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- 1. Assumptions of metapopulations
- 2. Outline <ul><li>Basic metapopulation assumptions </li></ul><ul><li>Factors that affects local population dynamics </li></ul><ul><li>Model assumptions </li></ul><ul><ul><ul><li>advantages and disadvantages </li></ul></ul></ul>
- 3. Basic Metapopulation Assumptions <ul><li>Space is discrete, and it is possible to distinguish between the matrix and habitat patches </li></ul><ul><li>Habitat patch units are large and permanent enough to allow for persistence of local populations for at least a few generations </li></ul>
- 4. More basic assumptions <ul><li>Habitat patches are of equal size and are equally isolated </li></ul><ul><li>Migration has no real effect on dynamics </li></ul><ul><ul><ul><li>2 ways to think of migration </li></ul></ul></ul>
- 5. Density Dependence <ul><li>Per capita growth rate depends on past and/or present population densities </li></ul><ul><ul><ul><li>not all populations are strongly affected all the time </li></ul></ul></ul>Morris and Doak, 2002
- 6. Extinction <ul><li>Risk of extinction increases with decreasing population size </li></ul><ul><ul><ul><li>Allee Effect-Reduced per capita growth rate at low population density </li></ul></ul></ul><ul><ul><ul><li>Habitat fragmentation- reduces patch area </li></ul></ul></ul><ul><ul><ul><ul><li>can be easily modeled </li></ul></ul></ul></ul>
- 7. Migration <ul><li>Need a sufficiently high rate of migration for metapopulations to persist as a result of recolonizations </li></ul><ul><li>If migration rate is too high, may accelerate metapopulation extinction </li></ul><ul><li>Rescue Effect/Propagule Rain </li></ul>
- 8. Colonization <ul><li>Habitat Fragmentation- reduces level of patch connectivity </li></ul><ul><ul><ul><li>can be easily modeled </li></ul></ul></ul>
- 9. Spatially Implicit (Levins) Model <ul><ul><ul><ul><ul><li>Assume: </li></ul></ul></ul></ul></ul><ul><ul><ul><ul><li>infinite, discrete habitat patches with no variation </li></ul></ul></ul></ul><ul><ul><ul><ul><li>stochastic, asynchronous local dynamics </li></ul></ul></ul></ul><ul><ul><ul><ul><ul><li>local dynamics be ignored </li></ul></ul></ul></ul></ul><ul><ul><ul><ul><li>all patches are equally connected via migration </li></ul></ul></ul></ul><ul><ul><ul><ul><li>patches are empty or occupied </li></ul></ul></ul></ul>Hanski and Gilpin 1997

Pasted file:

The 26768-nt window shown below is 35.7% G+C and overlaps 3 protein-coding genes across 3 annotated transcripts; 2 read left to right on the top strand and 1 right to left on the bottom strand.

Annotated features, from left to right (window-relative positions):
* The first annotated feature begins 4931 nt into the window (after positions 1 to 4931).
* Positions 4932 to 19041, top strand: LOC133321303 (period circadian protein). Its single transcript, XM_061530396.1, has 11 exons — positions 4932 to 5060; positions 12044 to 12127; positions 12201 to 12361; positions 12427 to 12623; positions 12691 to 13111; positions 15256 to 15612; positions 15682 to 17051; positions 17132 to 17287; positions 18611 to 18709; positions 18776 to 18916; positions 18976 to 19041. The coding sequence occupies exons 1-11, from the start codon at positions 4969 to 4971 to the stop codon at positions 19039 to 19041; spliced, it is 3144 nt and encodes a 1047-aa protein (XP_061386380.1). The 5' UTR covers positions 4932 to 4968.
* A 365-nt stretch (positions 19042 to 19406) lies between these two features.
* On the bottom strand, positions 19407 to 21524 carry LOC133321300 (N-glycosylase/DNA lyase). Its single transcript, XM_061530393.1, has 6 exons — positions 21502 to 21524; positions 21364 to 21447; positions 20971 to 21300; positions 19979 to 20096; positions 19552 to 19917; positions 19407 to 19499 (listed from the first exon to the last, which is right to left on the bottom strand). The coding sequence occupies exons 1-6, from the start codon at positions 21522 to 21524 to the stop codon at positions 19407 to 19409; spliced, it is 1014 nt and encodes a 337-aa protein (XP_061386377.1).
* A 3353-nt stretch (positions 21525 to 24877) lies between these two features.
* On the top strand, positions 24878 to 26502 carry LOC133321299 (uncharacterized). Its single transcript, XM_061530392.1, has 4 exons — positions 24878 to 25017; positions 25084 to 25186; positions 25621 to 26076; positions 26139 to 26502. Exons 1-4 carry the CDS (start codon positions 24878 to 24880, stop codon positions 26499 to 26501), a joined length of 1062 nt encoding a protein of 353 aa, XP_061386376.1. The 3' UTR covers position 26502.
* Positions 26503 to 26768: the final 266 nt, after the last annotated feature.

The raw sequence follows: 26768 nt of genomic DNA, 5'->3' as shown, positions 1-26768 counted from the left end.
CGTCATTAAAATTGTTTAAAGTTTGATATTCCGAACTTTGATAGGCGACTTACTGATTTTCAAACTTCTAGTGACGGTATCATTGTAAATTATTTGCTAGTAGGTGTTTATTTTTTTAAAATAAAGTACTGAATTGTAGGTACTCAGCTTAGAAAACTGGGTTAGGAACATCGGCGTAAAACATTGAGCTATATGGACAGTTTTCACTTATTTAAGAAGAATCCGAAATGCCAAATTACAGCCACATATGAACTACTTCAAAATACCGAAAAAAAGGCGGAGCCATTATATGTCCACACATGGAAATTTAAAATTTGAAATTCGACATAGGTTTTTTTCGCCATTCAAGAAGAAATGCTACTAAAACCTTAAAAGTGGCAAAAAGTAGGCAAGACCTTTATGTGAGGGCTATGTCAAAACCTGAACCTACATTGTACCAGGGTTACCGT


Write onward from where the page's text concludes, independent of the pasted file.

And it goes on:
- 10. Levins Model <ul><li>dP/dt= cP(1-P)-eP </li></ul><ul><li>Equilibrium when P hat = 1-e/c </li></ul><ul><li>Highlights that recolonization must occur at at a high enough rate to compensate for extinctions </li></ul>
- 11. Advantages and Disadvantages of the basic Levins model <ul><li>+ Easy mathematically and conceptually </li></ul><ul><li>- Can only answer a limited number of questions because it ignores so many variables (generally can only be used for metapopulations close to a steady state) </li></ul>
- 12. Spatially Explicit Models <ul><ul><li>Assume: </li></ul></ul><ul><ul><ul><li>many patches (arranged as cells in a lattice) </li></ul></ul></ul><ul><ul><ul><li>patches may be occupied or empty </li></ul></ul></ul><ul><ul><ul><li>no variation in patch size and quality </li></ul></ul></ul><ul><ul><ul><li>migration is distance dependent </li></ul></ul></ul>Hanski, 1999 Fig. 5.3A
- 13. Spatially Explicit Model <ul><li>Probability that a cell will become occupied = γ(y-x) </li></ul><ul><li>Where gamma is the rate of emigration and y-x is the distance between x and y </li></ul>
- 14. Advantages and Disadvantages <ul><li>+ Local behavior is same from patch to patch, so dynamics can be easily modeled. </li></ul><ul><li>- Can not simply describe the state of the metapopulation by the fraction of patches occupied (need to use a vector- much more complicated) </li></ul>
- 15. Spatially Realistic Model <ul><li>finite number of relatively small patches in comparison with the total landscape </li></ul><ul><li>randomly scattered patches </li></ul><ul><li>assume real patch attributes (area, location, etc) </li></ul><ul><li>patch area and isolation affect extinction and recolonization </li></ul><ul><ul><ul><li>occupied patches inflict colonization pressure on all empty patches </li></ul></ul></ul><ul><ul><ul><ul><ul><li>declines with distance </li></ul></ul></ul></ul></ul>Hanski, 1999 Fig. 5.3
- 16. Spatially Realistic Model <ul><li>d p i /dt= C i ( t)[1-p i ]- e i p i </li></ul><ul><li>(d p i /dt= rate of change in patch i ) </li></ul><ul><li>pi= probability that patch i is occupied </li></ul><ul><li>C i (t)= colonization rate in patch i, taking connectivity between all patches into account </li></ul><ul><li>ei= extinction rate in patch i , which is a function of the area of patch i </li></ul>
- 17. Advantages and Disadvantages <ul><li>+ More realistic; can make quantitative predictions about dynamics </li></ul><ul><li>- More complicated; A lot of data has to be assumed; Starts to move away from the metapopulation concept </li></ul>
- 18. Works cited <ul><li>Driscoll, D. 2007. How to find a metapopulation. Can. J. Zool., 85 : 1031-1048. </li></ul><ul><li>Hanski, I. 1999. Metapopulation ecology. New York: Oxford University Press. </li></ul><ul><li>Hanski, I and Gaggiotti, O (Eds.). 2004. Ecology, genetics, and evolution of metapopulations. New York: Elsevier Academic Press. </li></ul><ul><li>Hanski, I and Gilpin, M (Eds.). 1997. Metapopulation biology: Ecology, genetics, and evolution . New York: Academic Press. </li></ul><ul><li>Hanski, I and Gilpin, M, 1991. Metapopulation dynamics: brief history and conceptual domain. Biological Journal of the Linnean Society, 42 : 3-16. </li></ul><ul><li>Morris, W and Doak, D. 2002. Quantitative Conservation Biology . Sunderland: Sinauer Associates, Inc. </li></ul><ul><li>Nie, L and Mei, D. 2007. Fluctuation-enhanced stability of a metapopulation. Physics Letters A, 371 : 111-117. </li></ul>

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